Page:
During a crossing in February 1844 it became trapped in the ice in Boston Harbor but the citizens of Boston rallied and cut an escape channel 7 miles long at their own expense and freed the ship. Later, in September 1847, it was stranded at Cape Race near Newfoundland but was able to be repaired in New York. In November of 1848 the Britannia saw it’s last voyage in this type of service. In March of 1849 it sailed from Liverpool to Bremen and was re-named the Barbarossa, and became part of the then German Confederation Navy. In 1852 it was transferred to the Prussian Navy under the same name. After another 28 years of service, it was sunk in 1880 while being used as a target ship. A rather ignoble end if you ask me.

source www.cunardlines.com

Britannia as the personification of the country of Britain appeared on Roman coins, and essentially the same depiction was used again from the reign of Charles II, and is still in use.

Representations vary in detail, but what is common is a seated female figure, holding something up, and at her side an oval shield. In her modern incarnation on the fifty pence piece, she is holding up a sprig of something, perhaps an olive branch, in her left hand, and with her right hand held down she is steadying a trident, which rises from the ground to high behind her. She is wearing a Roman helmet with plumes. At her feet is a lion. Both Britannia and the lion are facing to the right. This is all emblematic of her command of war and peace, and her defence of the coasts. The device on the shield is, rather strangely to my mind, not a coat of arms, but the Union Jack. (You do not normally put flags on shields.)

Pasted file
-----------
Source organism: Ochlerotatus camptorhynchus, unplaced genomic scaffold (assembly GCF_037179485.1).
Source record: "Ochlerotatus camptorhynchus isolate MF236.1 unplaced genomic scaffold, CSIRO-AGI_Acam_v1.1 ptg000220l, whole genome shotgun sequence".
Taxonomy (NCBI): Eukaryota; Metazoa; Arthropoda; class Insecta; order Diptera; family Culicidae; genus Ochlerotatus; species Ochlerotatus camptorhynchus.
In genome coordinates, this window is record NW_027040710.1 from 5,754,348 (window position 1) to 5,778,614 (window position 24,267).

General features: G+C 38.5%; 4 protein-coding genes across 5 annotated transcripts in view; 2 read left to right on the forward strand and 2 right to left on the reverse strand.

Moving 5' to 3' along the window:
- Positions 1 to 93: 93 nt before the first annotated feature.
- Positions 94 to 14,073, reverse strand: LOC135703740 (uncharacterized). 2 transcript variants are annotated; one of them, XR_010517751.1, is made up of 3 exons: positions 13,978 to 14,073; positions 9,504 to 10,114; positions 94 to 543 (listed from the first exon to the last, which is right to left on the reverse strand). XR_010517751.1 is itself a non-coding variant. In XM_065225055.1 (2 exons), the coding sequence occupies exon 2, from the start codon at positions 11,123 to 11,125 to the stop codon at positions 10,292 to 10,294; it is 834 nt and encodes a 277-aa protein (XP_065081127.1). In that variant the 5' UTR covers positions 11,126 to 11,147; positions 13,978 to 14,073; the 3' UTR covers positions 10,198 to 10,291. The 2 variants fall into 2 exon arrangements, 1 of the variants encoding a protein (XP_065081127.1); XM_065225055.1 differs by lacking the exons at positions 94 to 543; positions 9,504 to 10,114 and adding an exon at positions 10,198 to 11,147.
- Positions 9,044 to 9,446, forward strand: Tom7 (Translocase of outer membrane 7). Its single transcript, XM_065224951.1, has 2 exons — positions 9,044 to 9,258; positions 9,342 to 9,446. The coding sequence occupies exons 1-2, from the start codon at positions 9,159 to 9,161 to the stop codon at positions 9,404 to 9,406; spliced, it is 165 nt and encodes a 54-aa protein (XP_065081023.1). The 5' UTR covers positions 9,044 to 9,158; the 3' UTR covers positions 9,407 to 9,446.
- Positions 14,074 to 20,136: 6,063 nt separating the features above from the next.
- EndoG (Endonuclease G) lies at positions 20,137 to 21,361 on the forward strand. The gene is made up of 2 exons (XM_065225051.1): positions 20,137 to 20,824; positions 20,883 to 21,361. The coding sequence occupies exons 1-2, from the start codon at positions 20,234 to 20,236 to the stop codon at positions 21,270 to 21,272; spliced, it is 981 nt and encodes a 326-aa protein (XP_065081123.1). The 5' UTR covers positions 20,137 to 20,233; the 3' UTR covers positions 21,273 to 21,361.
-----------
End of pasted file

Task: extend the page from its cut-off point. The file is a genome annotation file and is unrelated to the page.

She is in loose, long flowing robes, and has bare arms. The original model for this Britannia was Charles II's mistress Mrs Frances Stewart, afterwards Duchess of Richmond. On 25 February 1667 Samuel Pepys recorded in his diary seeing the new Britannia, and thinking it a very good representation of her:

At my goldsmith's did observed the King's new medall, where, in little, there is Mrs. Stewart's face as well done as ever I saw anything in my whole life, I think; and a pretty thing it is, that he should choose her face to represent Britannia by.

The first uses of Britannia on coins were in the reigns of Hadrian (117-138) and Antoninus Pius (138-161), commemorating their building of the great walls in the north of Britain. A sestertius of Antoninus Pius shows her facing to the left, holding some kind of sprig in her right hand. The oval shield is blank, and her head is either uncovered or merely lightly garlanded (I can't tell). Other Roman emperors used her; of course in their day Britannia was submissive. The coins of modern Britain from Charles II show her as defender of the independence of the island.